The Maryland General Assembly on Thursday approved legislation requiring Gov. Larry Hogan to allocate an extra $178 million over three years to the state agency that operates the subway in Baltimore, which was recently closed for a month for emergency repairs.
The measure to provide more money to the Maryland Transit Administration passed the House of Delegates 96-41. The bill now goes to Gov. Larry Hogan, who has said he would sign it.
The legislation also requires Maryland to award a $167 million annual grant to the Washington Area Metropolitan Transit Authority — provided Virginia and the District of Columbia match the funds. The authority operates the Washington Metro, which has been plagued by unreliable service and safety problems after years of under-funding of maintenance projects.
The legislation initially called for new funding only for the Washington Metro. But an effort by Baltimore-area lawmakers to include the MTA received added impetus in February when the Baltimore Metro was forced to shut down for a month to repair deteriorated tracks that posed a threat of derailment.
The closure brought increased attention to the needs of the MTA, which operates the Baltimore region’s transit systems as well as MARC commuter trains and commuter buses serving both of the state’s urban regions.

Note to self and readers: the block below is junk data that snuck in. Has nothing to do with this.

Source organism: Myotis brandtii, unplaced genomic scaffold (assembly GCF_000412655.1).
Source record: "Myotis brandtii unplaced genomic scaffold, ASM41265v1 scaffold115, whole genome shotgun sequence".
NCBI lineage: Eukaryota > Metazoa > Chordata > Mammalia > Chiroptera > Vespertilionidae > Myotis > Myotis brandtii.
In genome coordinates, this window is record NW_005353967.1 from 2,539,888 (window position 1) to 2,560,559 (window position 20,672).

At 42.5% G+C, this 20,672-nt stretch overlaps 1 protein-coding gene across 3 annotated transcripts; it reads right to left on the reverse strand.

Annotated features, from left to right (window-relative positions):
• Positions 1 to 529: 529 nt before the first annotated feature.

“It increased the urgency and demonstrated to policy makers how important this was,” said Del. Brooke Lierman, the Baltimore Democrat who led the effort to include the region in the bill. She called the bill’s passage “a big step forward for the MTA and its riders.”
The legislation would require the governor to allocate minimum 4.4 percent increases in the MTA’s $1.6 billion operating budget for each of the three years starting in mid-2019. It also requires a capital infusion of $29 million a year above current spending levels for those three years, money that could be used for the Baltimore subway or other MTA systems. Together that adds up to $178 million for the agency.
Analysts for the Department of Legislative Services warned lawmakers earlier this year that Hogan’s administration was not increasing MTA’s operating budget to keep up with inflation in the costs of providing services.
“MTA was flat-funded this year, which in essence results in a decline for funding our core bus services because of required contractual increases for commuter bus, MARC rail and [paratransit] services,” Lierman said.
The money the governor is required to allocate would come out of the Transportation Trust Fund, which is financed largely by gas taxes, vehicle registration fees and taxes on car sales.
In addition to its funding provisions, the legislation also requires the MTA to conduct a comprehensive assessment of all of its capital assets — its Baltimore buses, MARC locomotives and the tracks and cars of its Metro and light rail systems.
The bill instructs the MTA to report its needs to the legislature over the next four years. In addition, the MTA will develop a long-term plan for services in its “core service area” in the Baltimore region over the next 25 years.
“We are long overdue for a new plan,” Lierman said.